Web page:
Pwojè Bon Vwazen – Good Neighbour Project
While the world at large is still grappling to contain a deadly virus, WHO has identified Haiti as one of the nations that could face potential collapse of their already weakened health systems if the spread of COVID-19 is not mitigated. It is at this point our friends at Lumen Vitae, a non-profit funding education to K-12 grade and college students, formed a mission project called, “Pwojè Bon Vwazen” or “The Good Neighbor Project.” To get a clear picture of it, Roshan Philip and Anthony Kunnumpurath spoke with Armelie Pierre and Jonathan Cayo, coordinators of the project in Haiti. Excerpts from the interview:
How is the situation with COVID-19 in Haiti?
Jonathan: Currently, the numbers are increasing, almost by 150-200 daily. The Haitian government has implemented social distancing and is not allowing gatherings of more than 10 people. But there continues to be gatherings of more than 10 people. For example, the public market is still open where more than 100 people gather. But these places cannot be closed all of a sudden without a contingency plan because people need the markets to sustain their food for livelihood. Economically, we need a solution to allow people to stay at home, social distance and bring food to the table. At the moment, there is no substantial solution and without any real solution, people will continue to do what is needed to do to earn their livelihood.
What were your initial thoughts about Pwojè Bon Vwazen ?
Armelie: I thought it was a really good idea and felt that it was something needed for our community and Haiti. A vast majority of the people don’t have the accurate information about the disease; how it spreads and how to prevent it from spreading. So, if we have individuals trained with the correct information, we could easily deliver this message and help others in our community.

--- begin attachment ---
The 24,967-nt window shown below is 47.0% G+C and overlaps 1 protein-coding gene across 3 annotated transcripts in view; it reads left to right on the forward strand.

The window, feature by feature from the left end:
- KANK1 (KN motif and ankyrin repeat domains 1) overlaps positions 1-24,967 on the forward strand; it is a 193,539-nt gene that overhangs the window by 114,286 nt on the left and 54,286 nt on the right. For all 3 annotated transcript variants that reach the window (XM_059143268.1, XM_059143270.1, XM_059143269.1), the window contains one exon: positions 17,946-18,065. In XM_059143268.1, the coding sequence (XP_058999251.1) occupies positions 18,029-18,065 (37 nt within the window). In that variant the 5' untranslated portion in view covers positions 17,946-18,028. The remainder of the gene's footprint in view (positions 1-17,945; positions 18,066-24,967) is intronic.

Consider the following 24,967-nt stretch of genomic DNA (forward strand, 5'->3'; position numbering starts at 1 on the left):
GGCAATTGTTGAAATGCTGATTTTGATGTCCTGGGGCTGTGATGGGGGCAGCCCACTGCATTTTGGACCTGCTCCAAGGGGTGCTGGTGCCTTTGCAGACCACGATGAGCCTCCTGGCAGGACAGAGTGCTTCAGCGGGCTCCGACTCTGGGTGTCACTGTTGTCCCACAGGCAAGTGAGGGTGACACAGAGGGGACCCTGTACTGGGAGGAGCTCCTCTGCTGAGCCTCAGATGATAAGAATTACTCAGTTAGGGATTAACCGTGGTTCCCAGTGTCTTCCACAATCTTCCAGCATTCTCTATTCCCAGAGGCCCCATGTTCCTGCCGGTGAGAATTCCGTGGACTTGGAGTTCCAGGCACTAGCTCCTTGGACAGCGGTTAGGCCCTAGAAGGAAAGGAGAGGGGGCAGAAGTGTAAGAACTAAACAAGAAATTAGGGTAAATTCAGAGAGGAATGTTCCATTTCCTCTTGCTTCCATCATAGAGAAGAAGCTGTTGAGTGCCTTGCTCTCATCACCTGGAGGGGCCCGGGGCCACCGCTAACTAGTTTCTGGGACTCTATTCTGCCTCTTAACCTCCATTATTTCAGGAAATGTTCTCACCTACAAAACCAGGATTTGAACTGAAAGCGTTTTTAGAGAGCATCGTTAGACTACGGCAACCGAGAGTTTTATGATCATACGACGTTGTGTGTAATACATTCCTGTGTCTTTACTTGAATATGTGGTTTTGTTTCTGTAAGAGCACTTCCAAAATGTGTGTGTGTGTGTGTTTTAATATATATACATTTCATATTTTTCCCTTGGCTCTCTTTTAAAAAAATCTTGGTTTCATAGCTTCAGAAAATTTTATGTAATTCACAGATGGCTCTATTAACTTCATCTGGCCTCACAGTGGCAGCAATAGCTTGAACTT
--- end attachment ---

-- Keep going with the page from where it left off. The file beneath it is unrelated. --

Jonathan: Even before Pwojè Bon Vwazen, Lumen Vitae Haiti team, (Jemps Jean, Evens Ducasse, Litza Joseph and Obed Giles) have been thinking about how we can help others during this time of COVID-19, especially the families of Lumen Vitae. As Armelie said, people don’t have the right information and are not able to understand the severity of the pandemic. So when we first heard about Pwojè Bon Vwazen and creating Community Health Workers (CHW), it was for us the best way to help the people to get the information about COVID-19.
What is Pwojè Bon Vwazen or The good neighbor project?
Armelie: Pwojè Bon Vwazen, is a project by Jesus Youth Haiti and Lumen Vitae. In the project, we train six CHW on the basics of COVID-19 – the disease, how it spreads, and how we can stop the spread. After receiving the training, these community health workers will go to their own neighborhood and distribute items like masks, sanitizers, along with educating them on the spread and prevention of COVID-19. Overall, we want to have more people educated about the virus and we hope to keep people safe from the disease with the accurate information. We will also have three people trained to make masks locally in Haiti which our CHW will be distributing.